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Schrödinger's Pussy
Observing a box has never been this much fun
Everyone is FINE - NO appreciable damage!!!!! 
25th-Jan-2008 07:15 am
Well, I finally have the answer to the question we all ask ourselves, but none of us ever want to have verified.

The question: What would you grab if your house was on fire?

Ok, take a breath...we're all fine. There is no real damage and the house is only slightly smoky as I write this.

About (ok, exactly, it's seared into my brain) 10:00 last night, we were going through our normal shut down procedure for the night. I was turning off TV and lights and getting the bed ready. Brian was taking his meds and stoking the fire for the night. I had fresh sheets for the bed warming in the dryer and when I walked through the kitchen, I heard a deep thrumming sound, rather like the subwoofer was turned up too high, but it wasn't on. I got the bed made and slipped in. I had just settled my pillows and found my page in the book when Brian bellowed a special version of "DEBRA!" I leapt from bed and by the time my feet hit the floor, he followed it up with "Get dressed." Special Note: Know where there is a set of warm clothing available for emergencies at all times.

As I dash through the house, pulling on clothes (and noticing it was 10:14), Brian is moving fast in the dining room, making way and grabbing the fire extinguisher, telling me "we have a chimney fire." I ask "am I calling 911?" He hits the pipe on the top of the chimney with chemical fire retardant, then says yes. I start the emergency call, then hand it off to him on details of what he's seeing. While we wait for the fire department, I start to gather by the front door those things that will not be left in the house if we have to leave.*

The fire was contained to the pipe that Brian installed in the chimney. Yes. That pipe and quick action saved the house from burning. I am still dealing with the reality of how close we came to disaster. The wonderful men and women from Brandon Fire Department graced our home (awfully nice, polite, and considerate of protecting our home from their snowy boots!) and made sure there was no danger of the fire spreading. They dumped chemical down the top of the chimney, and then completely cleaned out the fire box of all wood and embers. That was quite a trip because Brian had just filled it up for the night and the fire was still going strong. They had to take the burning matter out and put it in our ash can, then go dump it out in the snow in a safe area. It took about six or seven trips. The house was smoky, but we turned on the attic fan to suck it all out, but that made the house frigidly cold.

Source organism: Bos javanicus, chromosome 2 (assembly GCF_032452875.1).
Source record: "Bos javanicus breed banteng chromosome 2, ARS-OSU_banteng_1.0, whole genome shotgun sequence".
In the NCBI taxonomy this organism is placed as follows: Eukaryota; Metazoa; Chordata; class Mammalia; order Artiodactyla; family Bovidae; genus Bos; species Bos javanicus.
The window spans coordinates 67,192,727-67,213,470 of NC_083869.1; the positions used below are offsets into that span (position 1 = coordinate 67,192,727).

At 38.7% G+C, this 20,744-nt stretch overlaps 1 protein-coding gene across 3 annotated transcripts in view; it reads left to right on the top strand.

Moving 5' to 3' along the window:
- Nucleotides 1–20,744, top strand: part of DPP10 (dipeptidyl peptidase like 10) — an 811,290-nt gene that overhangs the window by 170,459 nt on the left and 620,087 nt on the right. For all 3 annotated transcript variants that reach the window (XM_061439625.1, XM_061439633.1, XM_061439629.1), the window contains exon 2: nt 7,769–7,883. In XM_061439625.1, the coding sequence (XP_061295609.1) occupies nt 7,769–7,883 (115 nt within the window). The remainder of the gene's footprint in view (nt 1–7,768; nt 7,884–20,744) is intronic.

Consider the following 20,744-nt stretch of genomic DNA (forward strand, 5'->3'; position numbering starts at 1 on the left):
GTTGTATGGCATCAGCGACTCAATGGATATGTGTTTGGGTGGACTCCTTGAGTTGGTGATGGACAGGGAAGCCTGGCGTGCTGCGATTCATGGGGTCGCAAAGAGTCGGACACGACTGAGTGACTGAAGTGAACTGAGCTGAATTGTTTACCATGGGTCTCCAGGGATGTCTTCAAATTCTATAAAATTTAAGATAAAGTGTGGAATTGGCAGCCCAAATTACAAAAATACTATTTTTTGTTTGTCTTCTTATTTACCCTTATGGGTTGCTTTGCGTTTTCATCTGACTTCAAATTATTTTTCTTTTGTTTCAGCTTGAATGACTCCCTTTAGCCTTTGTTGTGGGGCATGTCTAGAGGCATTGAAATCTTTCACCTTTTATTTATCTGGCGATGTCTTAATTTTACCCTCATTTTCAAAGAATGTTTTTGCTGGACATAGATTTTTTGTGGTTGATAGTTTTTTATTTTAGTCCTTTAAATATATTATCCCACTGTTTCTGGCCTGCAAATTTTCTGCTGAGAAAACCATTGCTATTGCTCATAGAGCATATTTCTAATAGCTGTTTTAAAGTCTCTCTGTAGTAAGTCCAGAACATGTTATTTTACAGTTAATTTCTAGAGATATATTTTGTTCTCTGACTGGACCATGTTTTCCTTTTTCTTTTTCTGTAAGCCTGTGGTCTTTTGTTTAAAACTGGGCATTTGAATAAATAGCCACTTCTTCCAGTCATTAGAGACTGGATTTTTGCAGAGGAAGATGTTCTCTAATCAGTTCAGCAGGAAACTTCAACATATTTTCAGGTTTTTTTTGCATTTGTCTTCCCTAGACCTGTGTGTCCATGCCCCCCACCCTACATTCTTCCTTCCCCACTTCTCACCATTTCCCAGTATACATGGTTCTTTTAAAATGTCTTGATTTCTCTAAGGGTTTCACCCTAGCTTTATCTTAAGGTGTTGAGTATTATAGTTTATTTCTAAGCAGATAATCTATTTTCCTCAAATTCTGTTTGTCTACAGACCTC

We had a nice, long chat with the senior fire fighter, who let us know what happened and how to prevent this from happening ever again. The reason for the fire was creosote build up. This blew us away, because we've only been burning this fireplace for two months and the pipe we put in was brand new. Because of the way we run our fireplace (low to conserve wood), and because we didn't have a good summer for seasoning wood (meaning more green wood which produces creosote), the pipe actually was clogged with creosote. Brian had gotten rid of a little cardboard trash while stoking the fire, which made for a quick, hot flash of fire, which caught the excess creosote on fire in the chimney. A little air and we had a jet created. The pipe was glowing red hot and sparks were coming from the top of the chimney.

So, what we learned about burning they didn't teach us at the place we got the fireplace. The way this is supposed to work is that the first fire of the day (my job) needs to be really hot. This will burn off any light residual creosote buildup from a low fire through the night. Then, once a month, we need to run a chimney brush down the pipe (we were told that we only needed to do this a couple of times during the burning season). We need to call and get a professional chimney sweep to come out and clean our pipe right now before we burn again. Brian will also call and get a safety inspection done to make sure the pipe is sealed properly.

The nice lady firefighter came over to chat with me a moment while I was trying to stay out of everyone's way. She told me we had a beautiful home. I thanked her for being here to help save it. Oh...there...finally, all of the emotion that I was expecting last night finally hit. *takes a break* Ok. I was a little baffled that I went to sleep after all this was done and slept fine. My head just finally let it sink in. I was feeling a bit like Scarlett O'Hara.

*So what did I grab? Here's my list, gathered in about 4 minutes, in order of bringing it to the front door for quick evacuation:
NoNaMe, my parrot.
My rats
My purse
Our laptops
Brian's meds
My current knitting project
My jewelry
My coat, hat, gloves
25th-Jan-2008 11:30 am (UTC)
Wow....I'm glad that things turned out for the best, Deb!

I've also done this same mental picture in my head on what is the first to get grabbed and hauled outside, and it pretty much is the same as yours. At least your pets are easy to round up by being caged pets.

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